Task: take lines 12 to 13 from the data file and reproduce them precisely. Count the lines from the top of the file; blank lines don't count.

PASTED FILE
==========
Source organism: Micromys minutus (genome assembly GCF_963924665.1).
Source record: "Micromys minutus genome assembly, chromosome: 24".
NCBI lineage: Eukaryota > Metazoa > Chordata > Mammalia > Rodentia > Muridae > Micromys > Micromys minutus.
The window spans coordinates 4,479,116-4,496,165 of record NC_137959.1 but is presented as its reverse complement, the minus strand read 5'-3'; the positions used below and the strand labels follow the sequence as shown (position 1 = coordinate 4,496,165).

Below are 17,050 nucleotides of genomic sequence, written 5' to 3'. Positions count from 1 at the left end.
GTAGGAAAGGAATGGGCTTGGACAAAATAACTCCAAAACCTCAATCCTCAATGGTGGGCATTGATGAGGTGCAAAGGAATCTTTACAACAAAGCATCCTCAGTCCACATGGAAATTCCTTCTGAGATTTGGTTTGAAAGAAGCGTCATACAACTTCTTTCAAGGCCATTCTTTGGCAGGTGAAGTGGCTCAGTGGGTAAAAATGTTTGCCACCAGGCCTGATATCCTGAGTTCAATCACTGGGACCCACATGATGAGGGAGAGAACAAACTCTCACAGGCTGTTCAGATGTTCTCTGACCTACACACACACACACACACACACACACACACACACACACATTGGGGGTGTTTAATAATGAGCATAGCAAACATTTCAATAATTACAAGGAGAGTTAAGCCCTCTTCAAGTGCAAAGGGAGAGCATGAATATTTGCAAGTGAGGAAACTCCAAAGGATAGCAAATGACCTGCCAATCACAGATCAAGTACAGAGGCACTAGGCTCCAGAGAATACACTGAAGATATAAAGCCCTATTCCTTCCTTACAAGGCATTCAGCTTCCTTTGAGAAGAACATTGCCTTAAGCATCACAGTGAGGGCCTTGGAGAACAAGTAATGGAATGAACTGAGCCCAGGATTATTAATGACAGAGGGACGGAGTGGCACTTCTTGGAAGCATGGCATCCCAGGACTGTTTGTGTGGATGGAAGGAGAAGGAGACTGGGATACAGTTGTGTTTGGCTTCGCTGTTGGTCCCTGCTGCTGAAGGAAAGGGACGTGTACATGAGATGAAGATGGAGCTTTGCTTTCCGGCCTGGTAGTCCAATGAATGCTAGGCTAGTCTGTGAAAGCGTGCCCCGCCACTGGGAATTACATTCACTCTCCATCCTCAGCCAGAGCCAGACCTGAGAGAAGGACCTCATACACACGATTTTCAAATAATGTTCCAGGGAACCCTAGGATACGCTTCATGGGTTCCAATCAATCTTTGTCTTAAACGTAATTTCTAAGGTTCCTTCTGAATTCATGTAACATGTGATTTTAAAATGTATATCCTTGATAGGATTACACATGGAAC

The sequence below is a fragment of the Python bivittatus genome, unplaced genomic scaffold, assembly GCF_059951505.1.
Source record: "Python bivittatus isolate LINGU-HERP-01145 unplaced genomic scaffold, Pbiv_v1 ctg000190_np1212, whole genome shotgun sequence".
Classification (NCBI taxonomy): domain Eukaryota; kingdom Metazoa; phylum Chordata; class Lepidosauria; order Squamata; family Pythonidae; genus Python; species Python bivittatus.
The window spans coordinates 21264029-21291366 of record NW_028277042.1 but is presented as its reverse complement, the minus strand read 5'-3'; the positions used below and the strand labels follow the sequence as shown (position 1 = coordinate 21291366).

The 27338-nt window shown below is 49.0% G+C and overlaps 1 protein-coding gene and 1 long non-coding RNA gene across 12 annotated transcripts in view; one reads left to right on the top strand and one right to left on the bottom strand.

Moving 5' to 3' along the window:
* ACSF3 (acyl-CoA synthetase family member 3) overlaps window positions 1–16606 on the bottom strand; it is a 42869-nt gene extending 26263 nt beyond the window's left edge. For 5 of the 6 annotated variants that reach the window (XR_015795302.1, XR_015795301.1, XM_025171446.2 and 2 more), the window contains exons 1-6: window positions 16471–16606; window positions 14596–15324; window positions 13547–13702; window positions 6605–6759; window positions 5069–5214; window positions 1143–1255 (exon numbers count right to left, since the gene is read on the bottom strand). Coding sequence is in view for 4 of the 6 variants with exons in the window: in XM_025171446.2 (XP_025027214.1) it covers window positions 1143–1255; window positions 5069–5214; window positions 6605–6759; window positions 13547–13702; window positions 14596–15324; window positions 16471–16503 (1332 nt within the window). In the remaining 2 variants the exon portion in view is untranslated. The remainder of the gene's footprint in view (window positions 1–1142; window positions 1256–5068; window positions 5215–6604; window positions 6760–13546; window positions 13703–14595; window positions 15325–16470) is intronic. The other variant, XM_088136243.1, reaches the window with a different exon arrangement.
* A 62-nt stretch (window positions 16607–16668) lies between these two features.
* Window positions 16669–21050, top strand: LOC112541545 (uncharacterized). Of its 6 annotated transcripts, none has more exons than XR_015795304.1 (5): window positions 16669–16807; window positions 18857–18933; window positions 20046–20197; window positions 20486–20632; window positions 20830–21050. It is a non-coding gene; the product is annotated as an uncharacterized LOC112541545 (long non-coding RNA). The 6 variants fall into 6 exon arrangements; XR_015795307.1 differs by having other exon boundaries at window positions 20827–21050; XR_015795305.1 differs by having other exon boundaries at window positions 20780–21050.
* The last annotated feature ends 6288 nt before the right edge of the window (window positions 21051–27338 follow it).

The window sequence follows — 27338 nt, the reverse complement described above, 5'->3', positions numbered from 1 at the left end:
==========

Moving 5' to 3' along the window:
* ACSF3 (acyl-CoA synthetase family member 3) overlaps window positions 1–16606 on the bottom strand; it is a 42869-nt gene extending 26263 nt beyond the window's left edge. For 5 of the 6 annotated variants that reach the window (XR_015795302.1, XR_015795301.1, XM_025171446.2 and 2 more), the window contains exons 1-6: window positions 16471–16606; window positions 14596–15324; window positions 13547–13702; window positions 6605–6759; window positions 5069–5214; window positions 1143–1255 (exon numbers count right to left, since the gene is read on the bottom strand). Coding sequence is in view for 4 of the 6 variants with exons in the window: in XM_025171446.2 (XP_025027214.1) it covers window positions 1143–1255; window positions 5069–5214; window positions 6605–6759; window positions 13547–13702; window positions 14596–15324; window positions 16471–16503 (1332 nt within the window). In the remaining 2 variants the exon portion in view is untranslated. The remainder of the gene's footprint in view (window positions 1–1142; window positions 1256–5068; window positions 5215–6604; window positions 6760–13546; window positions 13703–14595; window positions 15325–16470) is intronic. The other variant, XM_088136243.1, reaches the window with a different exon arrangement.